“I don’t know why they are being so harsh,” says Dr. Derek Kerr, a 21-year physician at Laguna Honda who has since turned into a whistleblower and critic of the facility. “Laguna Honda is always judged harshly. If you have one violation in a 700-bed unit that is as bad as one violation in a 15-bed nursing home. They don’t take into account the denominator.” 

And, while 27 violations sounds like a lot, says Charlene Harrington, a professor emeritus at the University of California, San Francisco, Laguna Honda is seven times the size of an average nursing home facility. And, she continues, the average number of violations recorded on such an inspection is eight, meaning Laguna Honda had about half what you’d expect, per-capita. 

“California has had extremely poor enforcement of nursing homes, and has some of the worst nursing homes in the country. And that has gone on for years,” says Harrington. “Laguna Honda had some deficiencies, and I am not excusing the deficiencies. But the [overseers’] behavior in this case is inexplicable. They have let other facilities go for years … awful, for-profit facilities where really terrible things are going on.”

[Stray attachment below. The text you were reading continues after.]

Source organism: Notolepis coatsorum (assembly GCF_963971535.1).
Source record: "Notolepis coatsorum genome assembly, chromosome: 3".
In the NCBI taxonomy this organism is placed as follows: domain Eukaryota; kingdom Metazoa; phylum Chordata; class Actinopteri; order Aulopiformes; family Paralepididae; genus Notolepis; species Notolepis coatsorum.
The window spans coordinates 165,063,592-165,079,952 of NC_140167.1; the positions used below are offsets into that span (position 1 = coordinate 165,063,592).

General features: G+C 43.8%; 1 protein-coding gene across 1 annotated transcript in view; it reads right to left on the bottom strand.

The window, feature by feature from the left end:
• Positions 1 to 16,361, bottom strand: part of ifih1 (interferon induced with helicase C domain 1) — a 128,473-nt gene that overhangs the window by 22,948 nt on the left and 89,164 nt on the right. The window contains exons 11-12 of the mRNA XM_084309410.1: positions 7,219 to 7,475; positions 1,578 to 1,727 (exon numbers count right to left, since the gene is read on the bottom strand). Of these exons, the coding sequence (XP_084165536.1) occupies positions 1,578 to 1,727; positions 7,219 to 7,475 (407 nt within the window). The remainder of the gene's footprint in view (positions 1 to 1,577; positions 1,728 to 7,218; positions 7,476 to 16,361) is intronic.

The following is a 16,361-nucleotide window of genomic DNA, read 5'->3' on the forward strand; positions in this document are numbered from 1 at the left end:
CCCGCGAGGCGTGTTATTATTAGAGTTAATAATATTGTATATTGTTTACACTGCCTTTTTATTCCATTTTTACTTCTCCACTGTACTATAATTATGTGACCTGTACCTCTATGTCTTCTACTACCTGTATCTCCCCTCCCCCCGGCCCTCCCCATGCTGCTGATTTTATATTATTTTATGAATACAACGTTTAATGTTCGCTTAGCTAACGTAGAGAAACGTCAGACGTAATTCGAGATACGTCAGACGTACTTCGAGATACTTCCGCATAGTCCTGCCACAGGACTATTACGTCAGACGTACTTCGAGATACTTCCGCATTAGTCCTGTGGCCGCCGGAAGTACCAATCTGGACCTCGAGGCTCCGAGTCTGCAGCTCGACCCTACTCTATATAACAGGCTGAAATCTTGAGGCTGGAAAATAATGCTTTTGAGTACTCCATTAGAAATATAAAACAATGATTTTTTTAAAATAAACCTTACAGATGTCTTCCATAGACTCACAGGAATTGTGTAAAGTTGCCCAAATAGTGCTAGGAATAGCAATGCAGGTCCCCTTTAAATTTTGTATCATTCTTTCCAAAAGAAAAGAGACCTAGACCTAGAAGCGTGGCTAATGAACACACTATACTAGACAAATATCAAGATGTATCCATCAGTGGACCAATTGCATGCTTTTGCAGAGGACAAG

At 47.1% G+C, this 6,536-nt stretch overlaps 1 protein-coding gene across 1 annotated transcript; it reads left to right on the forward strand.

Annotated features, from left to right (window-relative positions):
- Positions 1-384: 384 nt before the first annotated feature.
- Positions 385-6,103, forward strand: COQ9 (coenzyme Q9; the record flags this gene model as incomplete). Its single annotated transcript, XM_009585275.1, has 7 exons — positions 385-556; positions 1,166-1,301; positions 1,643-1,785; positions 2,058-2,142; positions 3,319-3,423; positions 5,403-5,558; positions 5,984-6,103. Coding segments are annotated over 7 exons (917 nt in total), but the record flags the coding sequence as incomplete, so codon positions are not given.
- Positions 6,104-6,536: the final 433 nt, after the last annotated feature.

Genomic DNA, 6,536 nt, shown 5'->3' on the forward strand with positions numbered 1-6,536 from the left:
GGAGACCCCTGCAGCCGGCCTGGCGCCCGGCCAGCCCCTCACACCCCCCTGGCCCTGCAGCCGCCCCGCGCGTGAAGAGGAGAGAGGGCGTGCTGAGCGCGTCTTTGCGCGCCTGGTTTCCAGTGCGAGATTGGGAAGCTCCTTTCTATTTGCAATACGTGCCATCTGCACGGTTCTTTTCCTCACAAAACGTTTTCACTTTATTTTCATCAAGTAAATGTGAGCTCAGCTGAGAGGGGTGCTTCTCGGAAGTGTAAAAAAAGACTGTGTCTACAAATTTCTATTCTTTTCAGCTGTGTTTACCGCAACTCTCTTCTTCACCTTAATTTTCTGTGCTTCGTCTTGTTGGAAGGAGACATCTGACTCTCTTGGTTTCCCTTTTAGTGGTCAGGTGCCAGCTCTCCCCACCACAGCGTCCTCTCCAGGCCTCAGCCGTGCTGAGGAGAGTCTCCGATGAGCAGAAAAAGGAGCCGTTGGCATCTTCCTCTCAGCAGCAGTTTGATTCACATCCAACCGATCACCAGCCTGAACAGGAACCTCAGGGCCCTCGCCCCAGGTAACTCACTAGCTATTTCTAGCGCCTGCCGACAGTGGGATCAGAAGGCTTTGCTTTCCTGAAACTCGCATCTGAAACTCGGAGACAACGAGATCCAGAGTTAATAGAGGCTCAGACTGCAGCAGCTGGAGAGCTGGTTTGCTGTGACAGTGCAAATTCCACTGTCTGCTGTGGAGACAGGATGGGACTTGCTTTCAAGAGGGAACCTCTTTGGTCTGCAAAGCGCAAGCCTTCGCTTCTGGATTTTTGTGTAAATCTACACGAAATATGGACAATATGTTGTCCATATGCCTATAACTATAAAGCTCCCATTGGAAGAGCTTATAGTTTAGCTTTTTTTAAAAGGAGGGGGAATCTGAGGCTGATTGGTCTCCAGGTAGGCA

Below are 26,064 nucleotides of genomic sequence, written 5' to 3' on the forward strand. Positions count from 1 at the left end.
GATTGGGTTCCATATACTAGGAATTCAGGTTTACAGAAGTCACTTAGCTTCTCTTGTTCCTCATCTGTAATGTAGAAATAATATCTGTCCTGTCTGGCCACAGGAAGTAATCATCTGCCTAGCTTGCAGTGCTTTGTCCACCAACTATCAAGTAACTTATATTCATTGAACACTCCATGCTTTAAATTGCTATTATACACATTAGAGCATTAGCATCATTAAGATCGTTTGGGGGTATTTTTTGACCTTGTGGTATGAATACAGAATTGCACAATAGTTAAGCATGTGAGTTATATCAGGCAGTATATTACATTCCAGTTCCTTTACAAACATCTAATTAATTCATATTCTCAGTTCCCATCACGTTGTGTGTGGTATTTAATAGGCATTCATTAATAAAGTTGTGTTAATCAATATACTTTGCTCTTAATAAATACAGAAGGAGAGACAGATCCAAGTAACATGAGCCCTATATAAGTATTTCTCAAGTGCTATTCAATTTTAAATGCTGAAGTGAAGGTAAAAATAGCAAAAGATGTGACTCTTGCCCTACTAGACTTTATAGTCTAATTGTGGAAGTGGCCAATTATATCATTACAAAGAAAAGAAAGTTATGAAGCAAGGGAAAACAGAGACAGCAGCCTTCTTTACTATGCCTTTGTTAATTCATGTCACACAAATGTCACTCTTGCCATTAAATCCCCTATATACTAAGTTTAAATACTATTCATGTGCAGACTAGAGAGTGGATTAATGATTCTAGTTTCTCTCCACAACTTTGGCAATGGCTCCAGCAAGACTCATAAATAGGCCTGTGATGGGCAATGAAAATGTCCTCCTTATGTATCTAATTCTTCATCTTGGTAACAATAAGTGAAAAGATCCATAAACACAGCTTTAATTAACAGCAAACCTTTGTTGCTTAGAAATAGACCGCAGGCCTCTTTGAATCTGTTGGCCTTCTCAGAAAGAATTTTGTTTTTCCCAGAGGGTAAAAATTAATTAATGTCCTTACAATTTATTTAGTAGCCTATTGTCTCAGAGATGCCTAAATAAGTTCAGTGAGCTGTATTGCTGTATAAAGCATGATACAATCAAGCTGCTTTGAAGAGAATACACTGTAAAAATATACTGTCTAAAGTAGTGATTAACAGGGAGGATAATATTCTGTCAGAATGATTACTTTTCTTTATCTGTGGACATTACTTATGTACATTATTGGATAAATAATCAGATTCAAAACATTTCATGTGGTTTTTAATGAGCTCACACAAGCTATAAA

Multiple emails to CMS officials have not yet been returned. 

Harrington has studied nursing homes and regulation for 40 years. And she is at a loss to explain what is going on here: “I can’t think of any case like this before.” 

Laguna Honda in 1875. Photo courtesy of OpenSFHistory.org

There is nothing like a threat from outside to cement allegiances inside. So, at noon on Wednesday, Mayor London Breed and the SEIU 1021 — who maintain a Ralph Wolf-and-Sam Sheepdog relationship — will both appear at a rally to save this hospital. 

Government officials across San Francisco described CMS as rigid and intractable. Former California Attorney General Xavier Becerra is now the head of the Department of Health and Human Services, which runs CMS. But, city officials say, he may be trying extra hard not to be seen as playing favorites.